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First St Patrick's Day parade for Liverpool

Exclusive: Irish take to streets of second city in spite of 'far right bigots'

Written by . Published on March 11th 2013.


First St Patrick's Day parade for Liverpool
 

FOLLOWING extensive uncertainty, it has been confirmed that Liverpool will, after all, have a St Patrick's Day parade this year. 

The decision to stage the event comes in the wake of confrontations and threats from far-right groups which wrecked previous efforts, claim organisers.

Sunday's parade will not go through the city centre, but instead pass through the Vauxhall area, historically a major centre for Irish settlement.

Liverpool has often been called the “real capital of Ireland” or the “33rd county”. With an estimated 50pc-75pc of its population having some Irish roots, it is nearer to Dublin (134 miles) than any other city in the Isles.

And while Orange Day parades have been held on every July 12 in living memory, March 17 hasn't seen any significant organised activity in decades.

Now campaigning group Liverpool Friends of Ireland (Cairde na hEireann), is hoping to change that.

“Unlike other cities across England, Scotland and Wales, Liverpool has never quite managed to reach the lofty heights of offering a St Patrick’s Day Parade for the city, which would go hand in hand with the thousands of people who aim for Liverpool city centre on the day to celebrate Ireland’s patron saint and take pride in their Irishness.

Joseph Larkin ParadeJim Larkin parade last year

“Indeed, Liverpool in recent years has become the city outside of Ireland to celebrate St Patrick’s Day, on a par with cities across the world such as Boston and New York.”

The group recently launched a report on how previous efforts to hold a parade fell up against attacks by far right and loyalist groups.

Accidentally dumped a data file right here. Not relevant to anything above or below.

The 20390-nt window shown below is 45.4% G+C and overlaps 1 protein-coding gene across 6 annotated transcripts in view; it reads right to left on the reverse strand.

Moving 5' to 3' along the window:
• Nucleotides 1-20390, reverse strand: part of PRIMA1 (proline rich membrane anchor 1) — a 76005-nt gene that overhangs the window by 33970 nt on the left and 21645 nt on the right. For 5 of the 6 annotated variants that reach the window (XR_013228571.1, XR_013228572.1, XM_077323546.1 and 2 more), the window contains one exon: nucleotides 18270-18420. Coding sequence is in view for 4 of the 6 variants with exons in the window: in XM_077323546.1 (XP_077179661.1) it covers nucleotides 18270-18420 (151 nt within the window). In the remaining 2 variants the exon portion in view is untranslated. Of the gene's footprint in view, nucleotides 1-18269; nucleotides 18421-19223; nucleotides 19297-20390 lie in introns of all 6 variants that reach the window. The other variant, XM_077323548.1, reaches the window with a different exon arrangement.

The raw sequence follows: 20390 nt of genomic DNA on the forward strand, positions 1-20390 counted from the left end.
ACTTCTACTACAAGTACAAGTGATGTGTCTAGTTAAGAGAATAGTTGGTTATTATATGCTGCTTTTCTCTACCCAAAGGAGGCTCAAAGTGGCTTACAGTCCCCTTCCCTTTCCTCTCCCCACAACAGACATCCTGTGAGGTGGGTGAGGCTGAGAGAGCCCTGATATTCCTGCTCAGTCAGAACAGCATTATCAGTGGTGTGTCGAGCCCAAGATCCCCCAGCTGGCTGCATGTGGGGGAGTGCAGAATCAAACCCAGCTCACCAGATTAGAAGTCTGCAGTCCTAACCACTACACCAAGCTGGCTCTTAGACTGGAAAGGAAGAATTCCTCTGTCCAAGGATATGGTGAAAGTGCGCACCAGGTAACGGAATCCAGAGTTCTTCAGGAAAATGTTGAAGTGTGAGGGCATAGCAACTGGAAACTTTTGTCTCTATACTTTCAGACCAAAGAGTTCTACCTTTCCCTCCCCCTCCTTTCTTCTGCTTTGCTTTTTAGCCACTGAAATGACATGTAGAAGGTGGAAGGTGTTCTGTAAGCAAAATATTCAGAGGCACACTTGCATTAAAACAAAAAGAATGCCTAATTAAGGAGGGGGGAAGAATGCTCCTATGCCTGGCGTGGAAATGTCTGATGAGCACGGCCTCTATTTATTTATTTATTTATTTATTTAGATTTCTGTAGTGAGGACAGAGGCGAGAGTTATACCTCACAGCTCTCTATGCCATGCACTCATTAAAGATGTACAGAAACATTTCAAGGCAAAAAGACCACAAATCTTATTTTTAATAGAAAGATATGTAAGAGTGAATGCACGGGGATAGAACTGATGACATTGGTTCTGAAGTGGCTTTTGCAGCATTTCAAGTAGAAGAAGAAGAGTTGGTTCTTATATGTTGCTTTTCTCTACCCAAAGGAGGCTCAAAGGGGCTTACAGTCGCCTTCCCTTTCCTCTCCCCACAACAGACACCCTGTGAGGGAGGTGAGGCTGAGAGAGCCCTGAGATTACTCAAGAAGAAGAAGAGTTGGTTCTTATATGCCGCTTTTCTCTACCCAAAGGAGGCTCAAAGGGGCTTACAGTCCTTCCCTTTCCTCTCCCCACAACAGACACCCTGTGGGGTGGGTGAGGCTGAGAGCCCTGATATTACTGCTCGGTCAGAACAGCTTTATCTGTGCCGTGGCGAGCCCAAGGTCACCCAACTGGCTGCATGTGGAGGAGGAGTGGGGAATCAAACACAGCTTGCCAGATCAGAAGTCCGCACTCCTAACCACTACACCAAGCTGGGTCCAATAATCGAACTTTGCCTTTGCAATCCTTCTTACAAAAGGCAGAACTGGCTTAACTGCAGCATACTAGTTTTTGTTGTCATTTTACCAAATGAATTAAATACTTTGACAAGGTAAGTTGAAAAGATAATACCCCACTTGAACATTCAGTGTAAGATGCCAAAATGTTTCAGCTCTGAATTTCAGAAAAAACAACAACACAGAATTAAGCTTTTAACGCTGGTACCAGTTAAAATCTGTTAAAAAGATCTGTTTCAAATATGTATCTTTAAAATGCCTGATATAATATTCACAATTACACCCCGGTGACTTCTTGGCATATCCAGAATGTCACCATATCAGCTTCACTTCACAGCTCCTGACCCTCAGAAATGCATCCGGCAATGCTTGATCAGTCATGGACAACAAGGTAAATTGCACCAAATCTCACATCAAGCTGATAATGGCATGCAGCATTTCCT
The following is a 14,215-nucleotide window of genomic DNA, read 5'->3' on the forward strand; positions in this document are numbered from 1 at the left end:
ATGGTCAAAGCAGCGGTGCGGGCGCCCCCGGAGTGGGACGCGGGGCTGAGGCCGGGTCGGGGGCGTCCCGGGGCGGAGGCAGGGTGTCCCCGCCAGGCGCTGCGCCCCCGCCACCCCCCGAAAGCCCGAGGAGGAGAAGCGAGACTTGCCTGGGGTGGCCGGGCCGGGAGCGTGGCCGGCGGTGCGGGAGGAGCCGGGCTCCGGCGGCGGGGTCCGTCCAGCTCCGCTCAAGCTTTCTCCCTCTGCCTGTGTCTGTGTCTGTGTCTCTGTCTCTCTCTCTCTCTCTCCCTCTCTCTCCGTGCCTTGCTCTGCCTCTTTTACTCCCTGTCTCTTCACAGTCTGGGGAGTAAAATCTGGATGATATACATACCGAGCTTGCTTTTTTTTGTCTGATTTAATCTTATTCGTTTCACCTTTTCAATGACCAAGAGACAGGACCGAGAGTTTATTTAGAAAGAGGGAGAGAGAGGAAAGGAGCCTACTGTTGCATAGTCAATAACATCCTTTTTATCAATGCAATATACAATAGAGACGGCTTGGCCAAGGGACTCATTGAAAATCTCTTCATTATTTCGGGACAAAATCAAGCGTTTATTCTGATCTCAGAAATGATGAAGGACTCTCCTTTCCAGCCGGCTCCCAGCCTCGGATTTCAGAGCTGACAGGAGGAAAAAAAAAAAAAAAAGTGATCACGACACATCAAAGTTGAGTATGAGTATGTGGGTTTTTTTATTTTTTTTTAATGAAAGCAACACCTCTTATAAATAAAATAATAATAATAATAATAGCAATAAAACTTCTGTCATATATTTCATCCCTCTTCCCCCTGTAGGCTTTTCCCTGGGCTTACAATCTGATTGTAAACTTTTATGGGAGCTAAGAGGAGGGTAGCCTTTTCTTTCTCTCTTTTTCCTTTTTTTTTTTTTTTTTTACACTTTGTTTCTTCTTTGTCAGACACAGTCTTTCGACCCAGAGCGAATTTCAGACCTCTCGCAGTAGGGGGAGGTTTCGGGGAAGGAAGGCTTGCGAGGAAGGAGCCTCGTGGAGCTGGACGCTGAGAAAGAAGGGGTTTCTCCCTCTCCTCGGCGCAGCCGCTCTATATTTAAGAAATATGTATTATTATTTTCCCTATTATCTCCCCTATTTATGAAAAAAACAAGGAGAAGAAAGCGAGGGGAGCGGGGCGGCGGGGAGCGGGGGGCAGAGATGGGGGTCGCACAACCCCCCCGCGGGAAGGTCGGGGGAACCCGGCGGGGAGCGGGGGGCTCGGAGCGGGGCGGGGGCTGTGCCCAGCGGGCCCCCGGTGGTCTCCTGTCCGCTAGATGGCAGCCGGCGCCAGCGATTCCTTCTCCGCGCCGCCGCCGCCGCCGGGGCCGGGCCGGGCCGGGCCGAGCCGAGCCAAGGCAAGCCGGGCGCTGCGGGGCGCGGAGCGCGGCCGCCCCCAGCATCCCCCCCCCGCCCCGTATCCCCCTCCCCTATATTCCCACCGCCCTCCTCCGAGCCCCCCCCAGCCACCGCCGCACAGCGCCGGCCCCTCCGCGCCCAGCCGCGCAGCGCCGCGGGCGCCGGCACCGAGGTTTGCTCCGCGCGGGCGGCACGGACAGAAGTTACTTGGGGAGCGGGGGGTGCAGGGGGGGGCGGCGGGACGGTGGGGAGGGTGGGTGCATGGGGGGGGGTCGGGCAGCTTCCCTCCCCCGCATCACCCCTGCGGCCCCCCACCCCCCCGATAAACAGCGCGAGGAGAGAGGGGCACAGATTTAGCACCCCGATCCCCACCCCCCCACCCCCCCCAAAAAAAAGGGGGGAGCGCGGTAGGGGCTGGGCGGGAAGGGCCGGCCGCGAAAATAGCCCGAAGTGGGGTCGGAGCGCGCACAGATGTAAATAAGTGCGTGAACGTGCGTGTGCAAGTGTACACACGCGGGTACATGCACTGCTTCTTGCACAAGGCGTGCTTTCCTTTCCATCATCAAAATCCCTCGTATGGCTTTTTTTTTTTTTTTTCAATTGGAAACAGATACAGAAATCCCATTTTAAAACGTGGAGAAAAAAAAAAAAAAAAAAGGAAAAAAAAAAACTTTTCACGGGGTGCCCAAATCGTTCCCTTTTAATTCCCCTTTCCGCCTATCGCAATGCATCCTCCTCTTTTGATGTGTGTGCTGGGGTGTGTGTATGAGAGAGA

'Dignified'

"However," it says, "we feel that the time has finally come to put this issue to rest and for Liverpool to move on into the 21st century, and leave bigotry and intolerance behind."

"We are asking Irish and Non-Irish individuals, groups and organisations alike to join with us on St Patrick’s Day and stand against racism and bigotry by joining in with our parade through the city.

"This parade will be inclusive in manner, a celebration of Irishness and our community across Liverpool and Merseyside. This event will be dignified and peaceful in manner that befits the contribution that the Irish Community has made to the cultural, social and economic life of the City of Liverpool down the ages."

Last year, a parade to commemorate Liverpool-born Jim Larkin, founder of the Irish trade union movement, was met with a counter-demonstration by a far right group, the North West Infidels, 25 of whom were arrested.

However, Cairde na hEireann, which campaigns for the peaceful unification of Ireland, and against racism and fascism, says it has consulted with Merseyside Police in the lead up to Sunday's event.

438892An old poster from
Cairde na hEireann 
Liverpool Clubmoor Councillor James Noakes, who comes from a mixed-religion Irish family, says sectarianism here has been consigned to history.

"Those days are gone" he says. "Liverpool today is a city where people of every creed and colour are comfortable in their identity while recognising they live alongside other cultures."

Liverpool is twinned with Dublin and the link was strengthened last year when Irish Arts Minister Jimmy Deenihan came to the Bluecoat and signed a cultural corridor agreement to strengthen ties.

Cllr Noakes says that the city's tradition of hospitality is a major draw for today's Irish settlers and "any effort to have a more high-profile celebration of St Patrick's Day would be supported by people of all religious traditions".